The Philly Fed Business Outlook Survey headlines for July 2011 show the index has entered recessionary territory.
The survey’s broadest measure of manufacturing conditions, the diffusion index of current activity, decreased from a slightly positive reading of 3.2 in July to -30.7 in August. The index is now at its lowest level since March 2009 (see Chart below). The demand for manufactured goods, as measured by the current new orders index, paralleled the decline in the general activity index, falling 27 points. The current shipments index fell 18 points and recorded its first negative reading since September of last year. Suggesting weakening activity, indexes for inventories, unfilled orders, and delivery times were all in negative territory this month.
Remember, surveys are supposed to be a peek at the future, but Econintersect continues to warn these are no more than interesting bar room talk. This is not data; rather it is opinion which leads hard data by a month or so, and often the hard data differs from the corresponding prior opinion.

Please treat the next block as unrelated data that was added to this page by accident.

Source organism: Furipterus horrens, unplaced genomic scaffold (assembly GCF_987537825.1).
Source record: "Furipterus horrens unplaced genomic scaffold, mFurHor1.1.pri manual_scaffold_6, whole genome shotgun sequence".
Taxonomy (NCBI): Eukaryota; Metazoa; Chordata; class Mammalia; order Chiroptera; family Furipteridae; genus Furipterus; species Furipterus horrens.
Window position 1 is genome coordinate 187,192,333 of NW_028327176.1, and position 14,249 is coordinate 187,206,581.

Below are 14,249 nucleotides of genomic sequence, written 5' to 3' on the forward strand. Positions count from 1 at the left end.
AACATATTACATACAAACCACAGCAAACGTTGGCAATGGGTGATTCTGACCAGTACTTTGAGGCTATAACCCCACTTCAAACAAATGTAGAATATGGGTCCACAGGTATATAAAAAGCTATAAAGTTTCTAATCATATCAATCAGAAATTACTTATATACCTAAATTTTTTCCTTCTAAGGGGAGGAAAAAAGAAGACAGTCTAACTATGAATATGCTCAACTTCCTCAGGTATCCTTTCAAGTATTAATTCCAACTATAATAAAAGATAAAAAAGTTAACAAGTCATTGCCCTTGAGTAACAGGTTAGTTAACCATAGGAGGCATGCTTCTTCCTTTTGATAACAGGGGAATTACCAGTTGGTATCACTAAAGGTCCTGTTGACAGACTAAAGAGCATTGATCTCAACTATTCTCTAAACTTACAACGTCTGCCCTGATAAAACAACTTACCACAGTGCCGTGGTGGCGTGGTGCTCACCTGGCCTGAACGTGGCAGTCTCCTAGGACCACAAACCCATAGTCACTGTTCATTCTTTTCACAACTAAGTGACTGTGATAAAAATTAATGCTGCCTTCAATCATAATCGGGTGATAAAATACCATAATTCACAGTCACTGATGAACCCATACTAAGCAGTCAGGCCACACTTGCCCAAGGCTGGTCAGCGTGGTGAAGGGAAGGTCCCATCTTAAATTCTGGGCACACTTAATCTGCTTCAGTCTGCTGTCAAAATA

Econintersect believes the important elements of this survey are new orders and unfilled orders. The number of respondents who thought new orders and unfilled orders were improving fell this month.
I have said in the past that the way the Philly Fed uses diffusion indexes – they ignore respondents who say no change, and subtract respondents who say things are getting worse from those who think things are getting better.
This month, the respondents who said conditions were declining were so overwhelming, I have graphed the unadjusted diffusion index (improving minus contracting) for new orders and unfilled orders (backlog).
Highlighted is the weak period that occurred in July 2010.
Unfilled orders which is a litmus test on the match between new orders and current production capacity is declining according to this survey – but improved from last month.
Surveys are NOT hard data. It is a quantification of opinion. Econintersect analysis indicates economic growth is continuing to slow. However, based on last year – this negative result seems to be a New Normal seasonal factor.
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